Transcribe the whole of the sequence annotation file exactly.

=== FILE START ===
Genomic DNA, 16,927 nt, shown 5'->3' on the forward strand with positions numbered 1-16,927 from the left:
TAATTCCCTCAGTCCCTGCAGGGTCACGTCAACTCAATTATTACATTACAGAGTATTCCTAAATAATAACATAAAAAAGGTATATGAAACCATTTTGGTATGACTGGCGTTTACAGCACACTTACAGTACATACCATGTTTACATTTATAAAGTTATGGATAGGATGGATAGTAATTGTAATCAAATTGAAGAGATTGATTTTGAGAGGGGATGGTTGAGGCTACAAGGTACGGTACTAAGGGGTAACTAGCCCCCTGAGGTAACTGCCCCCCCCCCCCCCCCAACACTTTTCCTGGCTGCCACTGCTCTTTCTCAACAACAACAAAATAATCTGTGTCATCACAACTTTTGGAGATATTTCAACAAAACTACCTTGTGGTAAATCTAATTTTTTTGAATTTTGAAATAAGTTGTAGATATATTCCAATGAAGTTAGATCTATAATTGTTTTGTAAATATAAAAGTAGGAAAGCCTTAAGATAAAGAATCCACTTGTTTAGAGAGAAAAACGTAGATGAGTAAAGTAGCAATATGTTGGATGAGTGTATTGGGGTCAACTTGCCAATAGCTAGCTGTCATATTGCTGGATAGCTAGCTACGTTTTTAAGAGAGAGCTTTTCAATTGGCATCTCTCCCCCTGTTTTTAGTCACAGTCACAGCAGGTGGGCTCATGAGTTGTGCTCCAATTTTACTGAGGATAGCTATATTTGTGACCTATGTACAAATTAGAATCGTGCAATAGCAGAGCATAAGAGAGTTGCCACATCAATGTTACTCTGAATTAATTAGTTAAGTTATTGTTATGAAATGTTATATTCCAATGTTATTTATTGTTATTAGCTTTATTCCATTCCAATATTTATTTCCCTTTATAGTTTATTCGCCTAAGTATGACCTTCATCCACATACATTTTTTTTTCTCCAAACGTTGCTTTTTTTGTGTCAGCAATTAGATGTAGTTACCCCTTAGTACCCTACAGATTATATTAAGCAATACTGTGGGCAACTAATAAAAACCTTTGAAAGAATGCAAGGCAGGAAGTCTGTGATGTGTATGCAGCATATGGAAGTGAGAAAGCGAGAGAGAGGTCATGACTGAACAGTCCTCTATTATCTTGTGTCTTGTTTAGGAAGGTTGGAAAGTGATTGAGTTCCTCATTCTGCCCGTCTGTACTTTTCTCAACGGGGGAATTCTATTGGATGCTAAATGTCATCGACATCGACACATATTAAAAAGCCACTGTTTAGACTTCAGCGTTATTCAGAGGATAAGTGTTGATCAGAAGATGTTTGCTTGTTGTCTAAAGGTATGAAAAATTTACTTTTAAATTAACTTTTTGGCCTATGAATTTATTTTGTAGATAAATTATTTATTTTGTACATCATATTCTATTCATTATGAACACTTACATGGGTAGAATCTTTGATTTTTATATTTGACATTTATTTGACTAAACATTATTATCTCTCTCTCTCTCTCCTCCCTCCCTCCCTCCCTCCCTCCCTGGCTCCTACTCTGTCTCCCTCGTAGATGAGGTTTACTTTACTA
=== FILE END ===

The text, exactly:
Genomic DNA, 16,927 nt, shown 5'->3' on the forward strand with positions numbered 1-16,927 from the left:
TAATTCCCTCAGTCCCTGCAGGGTCACGTCAACTCAATTATTACATTACAGAGTATTCCTAAATAATAACATAAAAAAGGTATATGAAACCATTTTGGTATGACTGGCGTTTACAGCACACTTACAGTACATACCATGTTTACATTTATAAAGTTATGGATAGGATGGATAGTAATTGTAATCAAATTGAAGAGATTGATTTTGAGAGGGGATGGTTGAGGCTACAAGGTACGGTACTAAGGGGTAACTAGCCCCCTGAGGTAACTGCCCCCCCCCCCCCCCCAACACTTTTCCTGGCTGCCACTGCTCTTTCTCAACAACAACAAAATAATCTGTGTCATCACAACTTTTGGAGATATTTCAACAAAACTACCTTGTGGTAAATCTAATTTTTTTGAATTTTGAAATAAGTTGTAGATATATTCCAATGAAGTTAGATCTATAATTGTTTTGTAAATATAAAAGTAGGAAAGCCTTAAGATAAAGAATCCACTTGTTTAGAGAGAAAAACGTAGATGAGTAAAGTAGCAATATGTTGGATGAGTGTATTGGGGTCAACTTGCCAATAGCTAGCTGTCATATTGCTGGATAGCTAGCTACGTTTTTAAGAGAGAGCTTTTCAATTGGCATCTCTCCCCCTGTTTTTAGTCACAGTCACAGCAGGTGGGCTCATGAGTTGTGCTCCAATTTTACTGAGGATAGCTATATTTGTGACCTATGTACAAATTAGAATCGTGCAATAGCAGAGCATAAGAGAGTTGCCACATCAATGTTACTCTGAATTAATTAGTTAAGTTATTGTTATGAAATGTTATATTCCAATGTTATTTATTGTTATTAGCTTTATTCCATTCCAATATTTATTTCCCTTTATAGTTTATTCGCCTAAGTATGACCTTCATCCACATACATTTTTTTTTCTCCAAACGTTGCTTTTTTTGTGTCAGCAATTAGATGTAGTTACCCCTTAGTACCCTACAGATTATATTAAGCAATACTGTGGGCAACTAATAAAAACCTTTGAAAGAATGCAAGGCAGGAAGTCTGTGATGTGTATGCAGCATATGGAAGTGAGAAAGCGAGAGAGAGGTCATGACTGAACAGTCCTCTATTATCTTGTGTCTTGTTTAGGAAGGTTGGAAAGTGATTGAGTTCCTCATTCTGCCCGTCTGTACTTTTCTCAACGGGGGAATTCTATTGGATGCTAAATGTCATCGACATCGACACATATTAAAAAGCCACTGTTTAGACTTCAGCGTTATTCAGAGGATAAGTGTTGATCAGAAGATGTTTGCTTGTTGTCTAAAGGTATGAAAAATTTACTTTTAAATTAACTTTTTGGCCTATGAATTTATTTTGTAGATAAATTATTTATTTTGTACATCATATTCTATTCATTATGAACACTTACATGGGTAGAATCTTTGATTTTTATATTTGACATTTATTTGACTAAACATTATTATCTCTCTCTCTCTCTCCTCCCTCCCTCCCTCCCTCCCTCCCTGGCTCCTACTCTGTCTCCCTCGTAGATGAGGTTTACTTTACTA